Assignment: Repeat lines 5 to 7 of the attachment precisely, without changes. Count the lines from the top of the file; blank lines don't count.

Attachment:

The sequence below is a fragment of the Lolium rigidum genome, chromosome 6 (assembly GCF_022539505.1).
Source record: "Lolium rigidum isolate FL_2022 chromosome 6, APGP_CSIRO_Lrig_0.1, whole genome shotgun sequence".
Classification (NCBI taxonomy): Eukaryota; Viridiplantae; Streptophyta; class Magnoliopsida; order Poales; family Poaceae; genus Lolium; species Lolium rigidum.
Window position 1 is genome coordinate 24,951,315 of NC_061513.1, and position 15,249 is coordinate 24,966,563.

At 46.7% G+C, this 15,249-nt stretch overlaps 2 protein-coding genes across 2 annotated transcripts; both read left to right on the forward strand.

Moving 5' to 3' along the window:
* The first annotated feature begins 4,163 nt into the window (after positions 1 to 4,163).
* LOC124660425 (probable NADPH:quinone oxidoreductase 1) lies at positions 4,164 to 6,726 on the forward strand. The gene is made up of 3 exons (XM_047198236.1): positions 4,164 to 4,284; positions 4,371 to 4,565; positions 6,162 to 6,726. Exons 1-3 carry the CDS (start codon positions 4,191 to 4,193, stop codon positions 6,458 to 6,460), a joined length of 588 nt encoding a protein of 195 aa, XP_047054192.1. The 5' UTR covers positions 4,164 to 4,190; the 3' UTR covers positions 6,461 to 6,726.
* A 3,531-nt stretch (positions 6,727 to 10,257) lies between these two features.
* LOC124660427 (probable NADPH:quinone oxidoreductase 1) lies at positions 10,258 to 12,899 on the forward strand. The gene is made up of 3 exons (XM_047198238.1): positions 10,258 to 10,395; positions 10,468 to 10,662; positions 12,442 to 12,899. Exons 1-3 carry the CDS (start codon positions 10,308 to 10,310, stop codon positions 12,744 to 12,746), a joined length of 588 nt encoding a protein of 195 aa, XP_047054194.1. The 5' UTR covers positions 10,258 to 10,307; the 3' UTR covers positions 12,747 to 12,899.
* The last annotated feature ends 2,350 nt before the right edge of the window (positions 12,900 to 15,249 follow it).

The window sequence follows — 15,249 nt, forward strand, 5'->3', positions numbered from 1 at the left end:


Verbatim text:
At 46.7% G+C, this 15,249-nt stretch overlaps 2 protein-coding genes across 2 annotated transcripts; both read left to right on the forward strand.

Moving 5' to 3' along the window:
* The first annotated feature begins 4,163 nt into the window (after positions 1 to 4,163).